Intimate Partner Violence



  • Intimate partner violence (IPV) is abuse or aggression that occurs in a romantic relationship between a former or current partner.
  • May include physical, sexual, and/or emotional abuse; economic or psychological actions; stalking; or threats of actions that influence another person
  • Although women are at greater risk of experiencing IPV, it occurs among patients of any race, age, sexual orientation, religion, gender, and socioeconomic background.
  • Synonym(s): domestic violence (DV); spousal abuse; partner abuse; family violence



  • In the United States, women experience 4.8 million incidents of physical or sexual assault annually.
  • It is estimated that the COVID-19 pandemic has increased the incidence of IPV due to exacerbations of the risk factors that influence perpetrators of IPV.


  • About 1 in 4 women and nearly 1 in 10 men experience a form of IPV in their lifetime.
  • Over 43 million women and 38 million men have experienced a form of IPV in their lifetime.
  • IPV is estimated to cost the U.S. economy >$10.4 billion annually (1).

Geriatric Considerations
About 1 to 2 million U.S. citizens aged >65 years have been injured, exploited, or mistreated by someone caring for them.

Pediatric Considerations

  • IPV can occur in adolescence, known as teen dating violence (TDV). TDV affects millions of U.S. teens each year.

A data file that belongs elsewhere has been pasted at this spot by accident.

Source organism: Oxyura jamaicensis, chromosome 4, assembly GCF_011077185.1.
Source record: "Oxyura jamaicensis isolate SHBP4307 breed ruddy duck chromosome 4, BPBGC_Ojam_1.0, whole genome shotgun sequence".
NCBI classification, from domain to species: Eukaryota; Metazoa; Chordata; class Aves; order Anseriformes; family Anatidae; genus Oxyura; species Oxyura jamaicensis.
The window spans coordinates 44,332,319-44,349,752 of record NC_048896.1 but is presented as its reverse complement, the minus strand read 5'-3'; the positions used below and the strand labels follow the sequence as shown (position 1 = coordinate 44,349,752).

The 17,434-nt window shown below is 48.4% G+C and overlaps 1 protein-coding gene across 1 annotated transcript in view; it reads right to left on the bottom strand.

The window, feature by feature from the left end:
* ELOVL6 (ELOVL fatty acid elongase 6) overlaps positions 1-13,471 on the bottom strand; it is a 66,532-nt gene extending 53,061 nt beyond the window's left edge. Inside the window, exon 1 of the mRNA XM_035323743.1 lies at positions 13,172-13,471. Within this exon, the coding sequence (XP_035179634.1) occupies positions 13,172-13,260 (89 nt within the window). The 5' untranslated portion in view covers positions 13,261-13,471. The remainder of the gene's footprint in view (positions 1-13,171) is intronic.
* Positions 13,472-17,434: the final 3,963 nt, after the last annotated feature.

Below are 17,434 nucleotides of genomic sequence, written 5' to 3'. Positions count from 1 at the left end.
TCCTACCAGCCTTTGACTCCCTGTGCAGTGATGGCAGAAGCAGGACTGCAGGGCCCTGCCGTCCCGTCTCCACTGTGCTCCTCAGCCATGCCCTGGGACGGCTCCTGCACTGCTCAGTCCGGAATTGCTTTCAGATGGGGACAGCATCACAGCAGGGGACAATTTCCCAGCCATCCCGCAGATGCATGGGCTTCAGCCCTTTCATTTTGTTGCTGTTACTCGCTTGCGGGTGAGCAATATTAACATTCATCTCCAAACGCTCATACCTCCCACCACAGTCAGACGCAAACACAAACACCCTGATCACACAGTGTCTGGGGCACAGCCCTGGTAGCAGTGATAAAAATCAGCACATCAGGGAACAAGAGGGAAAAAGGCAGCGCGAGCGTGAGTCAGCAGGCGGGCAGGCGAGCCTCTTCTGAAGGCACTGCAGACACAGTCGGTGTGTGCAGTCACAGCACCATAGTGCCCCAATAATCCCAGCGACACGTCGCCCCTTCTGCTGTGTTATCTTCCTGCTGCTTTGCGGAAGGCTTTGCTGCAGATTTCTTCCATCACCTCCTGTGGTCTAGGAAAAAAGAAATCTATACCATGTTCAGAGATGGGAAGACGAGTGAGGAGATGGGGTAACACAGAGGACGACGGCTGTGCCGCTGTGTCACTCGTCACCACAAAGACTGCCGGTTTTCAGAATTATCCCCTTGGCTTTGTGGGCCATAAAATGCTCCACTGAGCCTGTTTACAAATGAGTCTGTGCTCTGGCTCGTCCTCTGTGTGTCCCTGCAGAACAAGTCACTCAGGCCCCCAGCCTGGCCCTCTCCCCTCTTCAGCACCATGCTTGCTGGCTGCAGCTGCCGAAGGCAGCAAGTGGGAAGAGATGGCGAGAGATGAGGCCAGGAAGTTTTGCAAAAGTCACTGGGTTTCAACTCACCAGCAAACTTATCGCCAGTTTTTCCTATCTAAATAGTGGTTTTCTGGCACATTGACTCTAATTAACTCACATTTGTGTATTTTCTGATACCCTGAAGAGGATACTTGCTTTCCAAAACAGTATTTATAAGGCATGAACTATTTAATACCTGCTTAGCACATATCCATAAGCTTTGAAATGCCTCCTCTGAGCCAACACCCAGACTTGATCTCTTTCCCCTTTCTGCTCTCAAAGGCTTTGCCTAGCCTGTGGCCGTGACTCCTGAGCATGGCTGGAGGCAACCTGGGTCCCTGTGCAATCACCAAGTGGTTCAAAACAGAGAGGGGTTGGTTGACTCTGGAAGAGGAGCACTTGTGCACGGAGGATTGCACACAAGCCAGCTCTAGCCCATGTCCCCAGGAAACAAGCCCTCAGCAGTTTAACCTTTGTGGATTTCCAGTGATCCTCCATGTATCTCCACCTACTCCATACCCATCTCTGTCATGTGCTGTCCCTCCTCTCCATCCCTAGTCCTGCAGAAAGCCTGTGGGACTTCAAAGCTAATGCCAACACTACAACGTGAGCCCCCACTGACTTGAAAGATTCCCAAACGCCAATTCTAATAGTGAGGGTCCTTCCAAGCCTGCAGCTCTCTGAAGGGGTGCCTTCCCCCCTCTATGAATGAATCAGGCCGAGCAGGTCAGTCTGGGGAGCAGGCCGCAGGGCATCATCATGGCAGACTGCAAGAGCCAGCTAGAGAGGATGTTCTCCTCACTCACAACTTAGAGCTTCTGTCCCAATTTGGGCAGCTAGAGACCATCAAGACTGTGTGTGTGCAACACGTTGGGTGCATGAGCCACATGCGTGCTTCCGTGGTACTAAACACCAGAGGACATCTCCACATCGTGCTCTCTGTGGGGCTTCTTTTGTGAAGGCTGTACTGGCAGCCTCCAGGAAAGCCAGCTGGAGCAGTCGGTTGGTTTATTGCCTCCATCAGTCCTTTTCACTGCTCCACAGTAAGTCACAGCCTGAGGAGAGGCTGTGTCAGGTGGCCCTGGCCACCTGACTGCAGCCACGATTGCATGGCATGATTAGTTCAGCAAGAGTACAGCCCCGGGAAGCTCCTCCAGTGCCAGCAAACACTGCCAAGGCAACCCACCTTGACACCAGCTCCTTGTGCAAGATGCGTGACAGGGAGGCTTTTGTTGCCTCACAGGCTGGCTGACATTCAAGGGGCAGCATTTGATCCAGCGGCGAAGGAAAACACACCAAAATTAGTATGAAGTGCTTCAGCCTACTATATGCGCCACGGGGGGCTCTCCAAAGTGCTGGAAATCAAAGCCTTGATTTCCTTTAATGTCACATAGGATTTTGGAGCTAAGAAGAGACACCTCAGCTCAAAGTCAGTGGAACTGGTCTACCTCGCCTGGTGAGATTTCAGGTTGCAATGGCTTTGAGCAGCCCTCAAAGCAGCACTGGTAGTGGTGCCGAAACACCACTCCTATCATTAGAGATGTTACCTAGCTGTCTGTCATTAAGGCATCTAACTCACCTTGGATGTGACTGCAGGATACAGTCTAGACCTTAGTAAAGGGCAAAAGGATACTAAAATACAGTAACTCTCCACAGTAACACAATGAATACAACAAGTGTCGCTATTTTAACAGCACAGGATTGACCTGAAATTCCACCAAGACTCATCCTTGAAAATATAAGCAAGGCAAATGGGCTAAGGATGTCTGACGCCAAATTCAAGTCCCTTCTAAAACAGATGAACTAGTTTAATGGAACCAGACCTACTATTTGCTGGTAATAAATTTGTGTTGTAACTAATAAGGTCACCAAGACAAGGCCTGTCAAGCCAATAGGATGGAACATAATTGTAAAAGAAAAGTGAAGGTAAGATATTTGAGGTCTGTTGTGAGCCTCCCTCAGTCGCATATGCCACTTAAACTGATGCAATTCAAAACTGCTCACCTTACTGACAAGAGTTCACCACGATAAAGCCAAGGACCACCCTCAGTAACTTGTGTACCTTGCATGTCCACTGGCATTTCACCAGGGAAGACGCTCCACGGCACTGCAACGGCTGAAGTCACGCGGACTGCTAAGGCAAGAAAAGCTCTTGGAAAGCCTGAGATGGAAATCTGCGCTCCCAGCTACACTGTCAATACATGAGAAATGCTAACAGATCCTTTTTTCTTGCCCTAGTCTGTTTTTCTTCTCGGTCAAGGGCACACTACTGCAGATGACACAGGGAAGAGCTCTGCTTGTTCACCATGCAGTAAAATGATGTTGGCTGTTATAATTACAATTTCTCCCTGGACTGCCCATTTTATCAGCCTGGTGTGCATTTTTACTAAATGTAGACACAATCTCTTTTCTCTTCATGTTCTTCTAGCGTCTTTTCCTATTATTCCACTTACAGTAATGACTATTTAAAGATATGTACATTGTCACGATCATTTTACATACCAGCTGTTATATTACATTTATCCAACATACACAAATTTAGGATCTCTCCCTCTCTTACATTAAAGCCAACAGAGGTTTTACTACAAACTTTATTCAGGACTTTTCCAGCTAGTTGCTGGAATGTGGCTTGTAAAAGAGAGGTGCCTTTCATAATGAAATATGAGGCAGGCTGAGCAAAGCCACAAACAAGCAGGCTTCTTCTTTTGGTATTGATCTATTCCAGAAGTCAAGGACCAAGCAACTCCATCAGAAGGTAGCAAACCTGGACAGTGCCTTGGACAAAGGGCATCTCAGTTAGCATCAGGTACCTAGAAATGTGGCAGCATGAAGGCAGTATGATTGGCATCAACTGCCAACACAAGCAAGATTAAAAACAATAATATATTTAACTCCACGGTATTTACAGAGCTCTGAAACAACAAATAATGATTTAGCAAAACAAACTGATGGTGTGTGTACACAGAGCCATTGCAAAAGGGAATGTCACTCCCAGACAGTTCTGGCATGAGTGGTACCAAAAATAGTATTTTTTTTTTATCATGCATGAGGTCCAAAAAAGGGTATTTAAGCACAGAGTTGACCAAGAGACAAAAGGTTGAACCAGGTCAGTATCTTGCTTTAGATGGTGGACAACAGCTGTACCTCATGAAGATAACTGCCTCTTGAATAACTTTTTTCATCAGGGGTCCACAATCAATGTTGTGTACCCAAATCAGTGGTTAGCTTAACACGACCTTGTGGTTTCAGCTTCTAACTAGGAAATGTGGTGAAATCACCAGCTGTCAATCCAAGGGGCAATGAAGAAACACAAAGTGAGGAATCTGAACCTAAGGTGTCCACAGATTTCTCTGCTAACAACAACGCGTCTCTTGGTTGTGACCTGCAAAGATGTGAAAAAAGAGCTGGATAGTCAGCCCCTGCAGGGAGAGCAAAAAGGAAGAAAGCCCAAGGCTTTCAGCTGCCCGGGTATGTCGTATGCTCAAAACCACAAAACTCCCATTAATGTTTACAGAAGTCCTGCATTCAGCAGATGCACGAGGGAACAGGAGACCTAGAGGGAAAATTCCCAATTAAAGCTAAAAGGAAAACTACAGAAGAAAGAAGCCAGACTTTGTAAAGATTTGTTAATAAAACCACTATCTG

• Approximately 1 in 5 female high school students report being physically and/or sexually abused by a dating partner; females between 16 and 24 years of age are more vulnerable to IPV than any other age group.
  • About 11 million women and 5 million men reported experiencing IPV before the age of 18 years.
  • Children living in violent homes are at increased risk of physical, sexual, and/or emotional abuse; anxiety and depression; decreased self-esteem; emotional, behavioral, social, and/or physical disturbances; and lifelong poor health.

Pregnancy Considerations

  • IPV leads to unintended pregnancies, induced abortions, and sexually transmitted infections (STIs). Pregnant women who experience IPV are twice as likely to have an abortion.
  • IPV in pregnancy also increases the likelihood of miscarriage, stillbirth, preterm delivery, and low-birth-weight babies.

Risk Factors

  • Patient/victim risk factors
    • Substance abuse (drug or alcohol), high-risk sexual behavior
    • Poverty/financial stressors/unemployment/less education
    • Recent loss of social support, family disruption and life cycle changes, social isolation
    • Prior history of abusive relationships or experiencing abuse as child
    • Mental or physical disability in family
    • Pregnancy
    • Transgender-identifying women
    • Attempting to leave the relationship
  • Perpetrator risk factors
    • Substance abuse, depression, personality disorders
    • Young age
    • Unemployment, recent job loss or instability, low academic achievement
    • Witnessing/experiencing violence as child
    • Threatening to self or others, violence to children or outside the home
    • Owns weapons
  • Relational risk factors
    • Marital conflict or instability, economic stress, traditional gender role norms, poor family functioning, obsessive/controlling relationship

Geriatric Considerations
Factors associated with IPV in geriatric populations: female gender, immigration stress, fear, social isolation, low income, poor physical health, low cognitive functioning, absence of social support, depressive symptoms, neglect, caregiver stress, and burden

Pediatric Considerations
Factors associated with IPV in pediatric populations: transgender, adverse childhood experiences, trauma symptoms, depression, gender attitudes, and economic hardship (1)

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